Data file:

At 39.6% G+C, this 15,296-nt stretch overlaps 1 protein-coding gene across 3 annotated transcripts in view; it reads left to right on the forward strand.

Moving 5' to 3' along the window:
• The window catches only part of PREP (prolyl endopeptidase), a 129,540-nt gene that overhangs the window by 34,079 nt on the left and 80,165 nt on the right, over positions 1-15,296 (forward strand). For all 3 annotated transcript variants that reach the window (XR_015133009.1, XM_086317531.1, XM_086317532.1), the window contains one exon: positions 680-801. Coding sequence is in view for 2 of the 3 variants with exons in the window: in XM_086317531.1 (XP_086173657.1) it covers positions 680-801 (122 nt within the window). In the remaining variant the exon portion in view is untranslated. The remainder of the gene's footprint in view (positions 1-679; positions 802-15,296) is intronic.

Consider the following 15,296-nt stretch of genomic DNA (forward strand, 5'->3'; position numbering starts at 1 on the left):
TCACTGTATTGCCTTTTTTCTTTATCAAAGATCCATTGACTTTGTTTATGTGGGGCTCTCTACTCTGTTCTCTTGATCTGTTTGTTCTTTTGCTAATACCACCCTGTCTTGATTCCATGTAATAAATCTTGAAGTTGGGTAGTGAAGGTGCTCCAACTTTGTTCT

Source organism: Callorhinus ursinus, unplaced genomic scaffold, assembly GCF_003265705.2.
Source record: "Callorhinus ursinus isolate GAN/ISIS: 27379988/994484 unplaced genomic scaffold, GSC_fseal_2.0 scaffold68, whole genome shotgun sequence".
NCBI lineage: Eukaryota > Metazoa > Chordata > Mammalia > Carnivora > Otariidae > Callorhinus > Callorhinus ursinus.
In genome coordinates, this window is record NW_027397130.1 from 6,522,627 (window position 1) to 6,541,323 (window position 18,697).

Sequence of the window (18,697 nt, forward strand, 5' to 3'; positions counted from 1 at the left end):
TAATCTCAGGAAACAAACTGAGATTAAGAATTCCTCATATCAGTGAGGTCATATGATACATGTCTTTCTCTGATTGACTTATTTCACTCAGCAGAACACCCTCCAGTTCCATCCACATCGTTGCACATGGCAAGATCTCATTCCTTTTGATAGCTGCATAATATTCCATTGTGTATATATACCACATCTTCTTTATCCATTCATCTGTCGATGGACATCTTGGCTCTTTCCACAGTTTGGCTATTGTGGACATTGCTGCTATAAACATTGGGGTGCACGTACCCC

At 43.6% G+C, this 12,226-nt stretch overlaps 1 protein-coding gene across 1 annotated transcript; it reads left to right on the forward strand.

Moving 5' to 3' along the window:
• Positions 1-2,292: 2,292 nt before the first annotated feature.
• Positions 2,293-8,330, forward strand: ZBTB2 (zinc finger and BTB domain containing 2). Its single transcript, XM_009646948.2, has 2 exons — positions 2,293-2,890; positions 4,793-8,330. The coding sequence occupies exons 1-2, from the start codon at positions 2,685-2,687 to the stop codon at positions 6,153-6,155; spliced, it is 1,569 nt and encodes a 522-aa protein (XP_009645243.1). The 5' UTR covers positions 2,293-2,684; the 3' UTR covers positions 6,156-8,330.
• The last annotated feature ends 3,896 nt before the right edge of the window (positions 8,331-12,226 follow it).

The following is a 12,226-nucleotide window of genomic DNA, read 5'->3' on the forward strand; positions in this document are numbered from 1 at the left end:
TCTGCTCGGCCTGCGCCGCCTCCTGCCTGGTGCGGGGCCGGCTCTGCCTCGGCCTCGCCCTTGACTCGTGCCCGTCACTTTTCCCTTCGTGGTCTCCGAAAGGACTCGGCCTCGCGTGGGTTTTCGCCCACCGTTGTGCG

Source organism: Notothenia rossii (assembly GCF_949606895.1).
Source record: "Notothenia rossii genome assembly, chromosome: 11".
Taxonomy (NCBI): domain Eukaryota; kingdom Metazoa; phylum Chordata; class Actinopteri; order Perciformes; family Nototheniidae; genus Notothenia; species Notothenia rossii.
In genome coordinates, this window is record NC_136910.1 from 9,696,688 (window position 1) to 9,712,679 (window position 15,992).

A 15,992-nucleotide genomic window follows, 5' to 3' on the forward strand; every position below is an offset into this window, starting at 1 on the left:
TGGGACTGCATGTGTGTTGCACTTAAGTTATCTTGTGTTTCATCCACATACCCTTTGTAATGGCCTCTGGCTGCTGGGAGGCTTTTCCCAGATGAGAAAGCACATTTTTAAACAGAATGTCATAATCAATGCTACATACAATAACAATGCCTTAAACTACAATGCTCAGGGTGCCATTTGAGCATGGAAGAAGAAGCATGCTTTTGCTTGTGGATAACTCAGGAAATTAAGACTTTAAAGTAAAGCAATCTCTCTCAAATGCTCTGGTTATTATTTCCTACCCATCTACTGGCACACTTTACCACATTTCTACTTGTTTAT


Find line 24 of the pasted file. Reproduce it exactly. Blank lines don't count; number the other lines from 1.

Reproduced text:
TGGGACTGCATGTGTGTTGCACTTAAGTTATCTTGTGTTTCATCCACATACCCTTTGTAATGGCCTCTGGCTGCTGGGAGGCTTTTCCCAGATGAGAAAGCACATTTTTAAACAGAATGTCATAATCAATGCTACATACAATAACAATGCCTTAAACTACAATGCTCAGGGTGCCATTTGAGCATGGAAGAAGAAGCATGCTTTTGCTTGTGGATAACTCAGGAAATTAAGACTTTAAAGTAAAGCAATCTCTCTCAAATGCTCTGGTTATTATTTCCTACCCATCTACTGGCACACTTTACCACATTTCTACTTGTTTAT